That was no accident. For the ruling Chinese Communist Party, observing Nelson Mandela’s death is a fraught exercise in verbal contortions to distance him from China’s own imprisoned Nobel laureate and advocate for peaceful social change: the writer Liu Xiaobo.
On December 11, China’s state-owned Global Times went on the offensive with an accusation that “Western media” had “deliberately cast a light on the imprisonment of Liu and praised him as ‘China’s Mandela.’” The objective? To deflect from the striking parallels between the globally revered former South African president and the quiet, self-effacing Chinese writer in Jinzhou Prison in northeastern Liaoning province.
By Susanna Flood, Special to CNN
Editor’s note: Susanna Flood is Amnesty International’s director of media. The views expressed are her own.
What do you say to a grieving widow whose two sons have just been killed and who has 15 grandchildren at home to look after? How do you respond when the children with whom you have just been laughing and joking – who fled with their families to a rapidly growing camp for displaced people – tell you they are hungry and haven’t eaten for two days? How should you feel when you watch a seething mass of humanity taking refuge in desperate conditions because they feel safer there than in their homes? What should you say when a chill goes through you as you hear people, time and time again, blame the Muslims or the Christians for their plight?
There are no easy answers to these questions but this is the reality in Bangui, capital of the Central African Republic today. Conditions are desperate. And people are very afraid.
Four days after an armed group launched a flash attack on Bangui, more than 60,000 people have taken refuge in various locations around the city. Many have fled to churches; similar reports are being received from mosques – though on a smaller scale. But the largest number has taken refuge around the airport, which is known to be secure because of the presence of French forces.
Watch "Fareed Zakaria GPS," Sundays at 10 a.m. and 1 p.m. ET on CNN
By Fareed Zakaria
When Nelson Mandela was released from prison in 1990, I remember being struck by how old fashioned he seemed. He spoke with the language, cadence and manner of figures from the 1940s and 1950s. As someone who grew up in India, he reminded me of the videos I had seen of Mahatma Gandhi and Nehru and the other great national leaders from the post-colonial world who had led their countries to freedom. He had the same formal way of speaking and dressing, the same dignity of bearing, the same sense of history.
And Mandela really was a throwback to an older time – of great leaders, who, through courage and sheer willpower, changed the course of history. Twenty-seven years in prison had kept intact his manners but also his morals.
His most important act was, of course, of forgiveness. He didn't just talk about reconciliation. He took painful actions to make it real. He learned the language of his oppressors and studied their culture. Even after the election of a new government and with a new constitution, Mandela made sure that the old Afrikaans establishment – the civil service, the army, even the hated police – was largely kept in place.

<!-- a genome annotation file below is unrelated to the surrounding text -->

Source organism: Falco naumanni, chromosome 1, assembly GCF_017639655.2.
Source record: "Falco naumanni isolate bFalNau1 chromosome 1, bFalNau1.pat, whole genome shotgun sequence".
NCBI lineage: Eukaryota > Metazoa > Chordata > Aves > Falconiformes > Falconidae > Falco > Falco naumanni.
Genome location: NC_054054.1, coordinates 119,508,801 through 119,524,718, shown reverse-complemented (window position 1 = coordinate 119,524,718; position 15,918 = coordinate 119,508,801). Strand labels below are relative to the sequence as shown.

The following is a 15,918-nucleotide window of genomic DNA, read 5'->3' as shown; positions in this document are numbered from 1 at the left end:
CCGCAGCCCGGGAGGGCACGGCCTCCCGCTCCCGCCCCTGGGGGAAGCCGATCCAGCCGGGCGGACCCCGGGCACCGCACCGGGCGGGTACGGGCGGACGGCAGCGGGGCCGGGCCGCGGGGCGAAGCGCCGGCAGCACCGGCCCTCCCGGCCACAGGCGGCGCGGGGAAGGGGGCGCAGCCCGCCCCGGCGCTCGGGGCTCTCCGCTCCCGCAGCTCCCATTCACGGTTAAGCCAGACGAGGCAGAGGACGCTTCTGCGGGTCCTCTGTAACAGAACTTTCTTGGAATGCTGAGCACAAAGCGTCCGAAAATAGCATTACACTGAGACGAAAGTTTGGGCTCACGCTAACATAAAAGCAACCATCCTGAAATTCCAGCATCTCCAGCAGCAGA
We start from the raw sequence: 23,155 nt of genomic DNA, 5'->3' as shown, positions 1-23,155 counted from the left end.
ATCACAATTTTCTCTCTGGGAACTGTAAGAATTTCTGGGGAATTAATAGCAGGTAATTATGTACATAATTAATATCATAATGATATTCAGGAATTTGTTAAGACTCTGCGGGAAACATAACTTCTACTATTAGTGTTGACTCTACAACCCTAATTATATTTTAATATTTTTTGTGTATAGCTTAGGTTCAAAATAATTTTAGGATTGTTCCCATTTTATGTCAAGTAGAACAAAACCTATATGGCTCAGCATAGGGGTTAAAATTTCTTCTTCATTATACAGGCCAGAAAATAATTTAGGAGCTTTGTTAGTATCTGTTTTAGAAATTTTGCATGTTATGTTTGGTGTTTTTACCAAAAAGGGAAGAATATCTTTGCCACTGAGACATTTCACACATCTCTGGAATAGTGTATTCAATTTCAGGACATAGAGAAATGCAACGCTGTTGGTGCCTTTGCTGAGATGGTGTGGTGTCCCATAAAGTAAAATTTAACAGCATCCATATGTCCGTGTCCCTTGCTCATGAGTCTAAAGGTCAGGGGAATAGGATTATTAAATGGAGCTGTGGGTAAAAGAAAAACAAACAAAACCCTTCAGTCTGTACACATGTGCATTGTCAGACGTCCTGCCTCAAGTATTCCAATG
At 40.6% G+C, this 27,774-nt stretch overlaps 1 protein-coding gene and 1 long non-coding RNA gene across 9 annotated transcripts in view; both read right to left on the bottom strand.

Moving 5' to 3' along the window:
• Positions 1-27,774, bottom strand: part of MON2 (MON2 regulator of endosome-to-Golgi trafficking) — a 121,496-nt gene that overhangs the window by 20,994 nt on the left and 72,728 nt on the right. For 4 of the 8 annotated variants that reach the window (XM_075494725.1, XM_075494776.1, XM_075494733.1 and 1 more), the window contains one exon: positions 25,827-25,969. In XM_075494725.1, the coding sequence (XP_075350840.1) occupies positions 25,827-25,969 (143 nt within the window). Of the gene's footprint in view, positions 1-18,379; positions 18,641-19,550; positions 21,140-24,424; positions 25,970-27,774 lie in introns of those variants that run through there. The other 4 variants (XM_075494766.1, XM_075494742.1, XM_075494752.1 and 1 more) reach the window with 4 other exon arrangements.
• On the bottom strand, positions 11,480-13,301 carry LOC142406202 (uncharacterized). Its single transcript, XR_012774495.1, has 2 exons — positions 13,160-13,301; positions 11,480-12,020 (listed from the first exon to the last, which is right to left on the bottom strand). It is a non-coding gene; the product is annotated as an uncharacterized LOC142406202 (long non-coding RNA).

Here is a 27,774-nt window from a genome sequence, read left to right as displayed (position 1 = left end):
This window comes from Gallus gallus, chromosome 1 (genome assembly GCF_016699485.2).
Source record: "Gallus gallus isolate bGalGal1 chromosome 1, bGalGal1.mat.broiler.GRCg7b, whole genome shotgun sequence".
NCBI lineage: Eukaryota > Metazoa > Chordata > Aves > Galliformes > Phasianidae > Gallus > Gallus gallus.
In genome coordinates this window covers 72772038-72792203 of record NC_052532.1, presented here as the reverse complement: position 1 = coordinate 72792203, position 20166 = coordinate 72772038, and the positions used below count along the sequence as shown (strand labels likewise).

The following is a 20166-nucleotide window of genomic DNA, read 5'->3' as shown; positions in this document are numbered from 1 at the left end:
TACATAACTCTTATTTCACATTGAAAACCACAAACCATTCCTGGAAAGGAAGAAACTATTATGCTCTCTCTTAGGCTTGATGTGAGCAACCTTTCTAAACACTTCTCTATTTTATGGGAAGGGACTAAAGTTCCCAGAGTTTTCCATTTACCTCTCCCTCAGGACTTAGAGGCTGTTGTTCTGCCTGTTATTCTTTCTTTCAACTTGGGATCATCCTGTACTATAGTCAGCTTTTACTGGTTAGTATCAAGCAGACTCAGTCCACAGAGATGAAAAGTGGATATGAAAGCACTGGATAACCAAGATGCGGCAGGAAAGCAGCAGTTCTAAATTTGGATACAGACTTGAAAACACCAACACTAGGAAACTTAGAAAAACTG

By Steve McDonald, Special to CNN
Editor’s note: Steve McDonald is a senior advisor on the Africa Program at the Woodrow Wilson Center. The views expressed are his own.
As a young Foreign Service Officer assigned to the American Embassy in Pretoria, South Africa, in the late 1970s, I was assigned to cover “black political affairs,” which meant getting to know and interacting with the majority population and its leaders during the height of the racist Apartheid government’s rule.
While I met almost all of the key African leaders of the day, it was not possible to meet Nelson Mandela, although I did try. The African National Congress (ANC) was in exile in those years and Mandela had been in prison since 1964. However, I could begin to take the measure of the man, because Madiba, as he was fondly called then and now, was never far from anyone’s thoughts or prayers. Mandela was the “leader” in every black person’s mind.
I left South Africa in 1979, and it would be more than a decade before I would actually meet the man. In that time, Mandela’s legend would grow, and his leadership became more firmly entrenched, even while he was in prison. The South African Apartheid government, recognizing his central role as a leader, would come to realize that the only way to avoid a huge confrontation of epic proportions was to begin to negotiate with Mandela for a way out.
CNN speaks with Fareed about the death of Nelson Mandela, his legacy, and what set him apart from other leaders. This is an edited version of the interview.
Nelson Mandela was a world leader who made such a change, not only in South Africa, but he inspired so many people around the world.
Absolutely. You remember, this is a man born in 1918, born when the sun never set on the British Empire, and who lived a long life, and was part of a kind of tradition of nonviolent resistance to colonial power and colonial oppression that was part of the Indian independence movement. He was greatly inspired by Gandhi, by the nonviolent struggle.
And that was one of the most remarkable aspects of Mandela, when he came out after 27 years in jail. I remember being struck by even his speech pattern. It was like he came out of a different era. He came out of an age when giants walked the world – Gandhi, Nehru, Churchill, FDR. He was really part of that world, but had just been frozen in a jail for 27 years.
But when he came out, it turned out he retained not just the speech patterns and some of the mannerisms and some of the formality, he was the man who almost seemed to always wear a suit, no matter where he went, until he left the presidency.